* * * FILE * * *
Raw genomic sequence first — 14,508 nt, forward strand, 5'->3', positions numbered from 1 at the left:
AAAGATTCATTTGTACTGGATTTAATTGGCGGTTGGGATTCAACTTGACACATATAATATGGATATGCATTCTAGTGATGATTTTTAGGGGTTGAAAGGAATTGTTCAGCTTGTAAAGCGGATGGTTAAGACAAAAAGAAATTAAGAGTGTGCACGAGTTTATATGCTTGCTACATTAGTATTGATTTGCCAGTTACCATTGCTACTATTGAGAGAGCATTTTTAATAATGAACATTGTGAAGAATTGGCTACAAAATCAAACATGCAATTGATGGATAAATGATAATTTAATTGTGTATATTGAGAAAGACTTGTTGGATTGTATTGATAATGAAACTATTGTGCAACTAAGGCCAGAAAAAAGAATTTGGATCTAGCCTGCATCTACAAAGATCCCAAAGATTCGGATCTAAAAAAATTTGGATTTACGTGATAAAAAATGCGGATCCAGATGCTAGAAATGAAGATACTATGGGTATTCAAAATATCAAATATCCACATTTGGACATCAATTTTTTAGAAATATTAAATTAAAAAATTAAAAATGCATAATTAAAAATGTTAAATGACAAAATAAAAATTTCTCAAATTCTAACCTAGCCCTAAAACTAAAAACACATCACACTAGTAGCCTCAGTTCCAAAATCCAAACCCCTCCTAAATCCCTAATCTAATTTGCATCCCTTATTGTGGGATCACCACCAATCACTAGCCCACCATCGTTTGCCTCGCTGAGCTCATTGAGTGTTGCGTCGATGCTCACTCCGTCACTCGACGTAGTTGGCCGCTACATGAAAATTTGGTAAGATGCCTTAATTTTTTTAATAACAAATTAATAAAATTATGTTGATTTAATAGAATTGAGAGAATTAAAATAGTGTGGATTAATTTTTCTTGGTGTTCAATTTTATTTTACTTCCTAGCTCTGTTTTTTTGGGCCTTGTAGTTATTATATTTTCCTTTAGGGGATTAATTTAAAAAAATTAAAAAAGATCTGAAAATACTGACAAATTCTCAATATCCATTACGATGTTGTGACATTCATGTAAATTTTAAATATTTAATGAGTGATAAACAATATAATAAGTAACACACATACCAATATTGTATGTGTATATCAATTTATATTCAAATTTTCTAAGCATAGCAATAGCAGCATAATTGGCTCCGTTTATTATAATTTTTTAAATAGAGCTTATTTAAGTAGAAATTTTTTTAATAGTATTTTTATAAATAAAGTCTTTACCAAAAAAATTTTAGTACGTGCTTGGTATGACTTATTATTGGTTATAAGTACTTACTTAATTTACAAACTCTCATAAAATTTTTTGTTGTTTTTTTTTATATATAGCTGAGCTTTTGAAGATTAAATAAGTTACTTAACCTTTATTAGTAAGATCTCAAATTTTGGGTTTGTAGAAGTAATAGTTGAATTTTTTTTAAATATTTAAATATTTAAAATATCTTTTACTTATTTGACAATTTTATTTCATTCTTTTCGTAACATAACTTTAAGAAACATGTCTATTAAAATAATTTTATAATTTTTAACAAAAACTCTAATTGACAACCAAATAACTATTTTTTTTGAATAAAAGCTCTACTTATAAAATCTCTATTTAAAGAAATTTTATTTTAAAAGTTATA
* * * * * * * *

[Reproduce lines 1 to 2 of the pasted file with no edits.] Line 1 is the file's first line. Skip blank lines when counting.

Raw genomic sequence first — 14,508 nt, forward strand, 5'->3', positions numbered from 1 at the left:
AAAGATTCATTTGTACTGGATTTAATTGGCGGTTGGGATTCAACTTGACACATATAATATGGATATGCATTCTAGTGATGATTTTTAGGGGTTGAAAGGAATTGTTCAGCTTGTAAAGCGGATGGTTAAGACAAAAAGAAATTAAGAGTGTGCACGAGTTTATATGCTTGCTACATTAGTATTGATTTGCCAGTTACCATTGCTACTATTGAGAGAGCATTTTTAATAATGAACATTGTGAAGAATTGGCTACAAAATCAAACATGCAATTGATGGATAAATGATAATTTAATTGTGTATATTGAGAAAGACTTGTTGGATTGTATTGATAATGAAACTATTGTGCAACTAAGGCCAGAAAAAAGAATTTGGATCTAGCCTGCATCTACAAAGATCCCAAAGATTCGGATCTAAAAAAATTTGGATTTACGTGATAAAAAATGCGGATCCAGATGCTAGAAATGAAGATACTATGGGTATTCAAAATATCAAATATCCACATTTGGACATCAATTTTTTAGAAATATTAAATTAAAAAATTAAAAATGCATAATTAAAAATGTTAAATGACAAAATAAAAATTTCTCAAATTCTAACCTAGCCCTAAAACTAAAAACACATCACACTAGTAGCCTCAGTTCCAAAATCCAAACCCCTCCTAAATCCCTAATCTAATTTGCATCCCTTATTGTGGGATCACCACCAATCACTAGCCCACCATCGTTTGCCTCGCTGAGCTCATTGAGTGTTGCGTCGATGCTCACTCCGTCACTCGACGTAGTTGGCCGCTACATGAAAATTTGGTAAGATGCCTTAATTTTTTTAATAACAAATTAATAAAATTATGTTGATTTAATAGAATTGAGAGAATTAAAATAGTGTGGATTAATTTTTCTTGGTGTTCAATTTTATTTTACTTCCTAGCTCTGTTTTTTTGGGCCTTGTAGTTATTATATTTTCCTTTAGGGGATTAATTTAAAAAAATTAAAAAAGATCTGAAAATACTGACAAATTCTCAATATCCATTACGATGTTGTGACATTCATGTAAATTTTAAATATTTAATGAGTGATAAACAATATAATAAGTAACACACATACCAATATTGTATGTGTATATCAATTTATATTCAAATTTTCTAAGCATAGCAATAGCAGCATAATTGGCTCCGTTTATTATAATTTTTTAAATAGAGCTTATTTAAGTAGAAATTTTTTTAATAGTATTTTTATAAATAAAGTCTTTACCAAAAAAATTTTAGTACGTGCTTGGTATGACTTATTATTGGTTATAAGTACTTACTTAATTTACAAACTCTCATAAAATTTTTTGTTGTTTTTTTTTATATATAGCTGAGCTTTTGAAGATTAAATAAGTTACTTAACCTTTATTAGTAAGATCTCAAATTTTGGGTTTGTAGAAGTAATAGTTGAATTTTTTTTAAATATTTAAATATTTAAAATATCTTTTACTTATTTGACAATTTTATTTCATTCTTTTCGTAACATAACTTTAAGAAACATGTCTATTAAAATAATTTTATAATTTTTAACAAAAACTCTAATTGACAACCAAATAACTATTTTTTTTGAATAAAAGCTCTACTTATAAAATCTCTATTTAAAGAAATTTTATTTTAAAAGTTATA